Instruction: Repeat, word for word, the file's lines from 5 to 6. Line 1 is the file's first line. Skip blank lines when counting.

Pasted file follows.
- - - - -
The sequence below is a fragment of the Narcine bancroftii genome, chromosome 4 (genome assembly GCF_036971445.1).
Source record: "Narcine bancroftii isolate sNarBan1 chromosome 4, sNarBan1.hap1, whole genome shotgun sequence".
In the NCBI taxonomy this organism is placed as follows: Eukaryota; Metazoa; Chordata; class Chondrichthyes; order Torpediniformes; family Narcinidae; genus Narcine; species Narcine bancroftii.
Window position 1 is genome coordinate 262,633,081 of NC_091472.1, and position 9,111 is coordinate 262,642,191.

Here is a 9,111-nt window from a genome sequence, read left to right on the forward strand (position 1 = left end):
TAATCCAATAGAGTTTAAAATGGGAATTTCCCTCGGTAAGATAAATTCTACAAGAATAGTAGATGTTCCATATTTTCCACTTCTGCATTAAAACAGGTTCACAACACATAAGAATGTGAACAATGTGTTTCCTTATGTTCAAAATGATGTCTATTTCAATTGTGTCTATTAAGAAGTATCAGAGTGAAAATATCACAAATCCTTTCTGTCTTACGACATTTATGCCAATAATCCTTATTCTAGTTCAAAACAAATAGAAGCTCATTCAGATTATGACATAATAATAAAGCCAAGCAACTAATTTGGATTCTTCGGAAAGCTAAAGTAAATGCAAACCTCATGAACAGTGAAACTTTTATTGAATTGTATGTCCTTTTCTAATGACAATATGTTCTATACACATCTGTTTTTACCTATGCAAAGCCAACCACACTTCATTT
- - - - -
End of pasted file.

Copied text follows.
Here is a 9,111-nt window from a genome sequence, read left to right on the forward strand (position 1 = left end):
TAATCCAATAGAGTTTAAAATGGGAATTTCCCTCGGTAAGATAAATTCTACAAGAATAGTAGATGTTCCATATTTTCCACTTCTGCATTAAAACAGGTTCACAACACATAAGAATGTGAACAATGTGTTTCCTTATGTTCAAAATGATGTCTATTTCAATTGTGTCTATTAAGAAGTATCAGAGTGAAAATATCACAAATCCTTTCTGTCTTACGACATTTATGCCAATAATCCTTATTCTAGTTCAAAACAAATAGAAGCTCATTCAGATTATGACATAATAATAAAGCCAAGCAACTAATTTGGATTCTTCGGAAAGCTAAAGTAAATGCAAACCTCATGAACAGTGAAACTTTTATTGAATTGTATGTCCTTTTCTAATGACAATATGTTCTATACACATCTGTTTTTACCTATGCAAAGCCAACCACACTTCATTT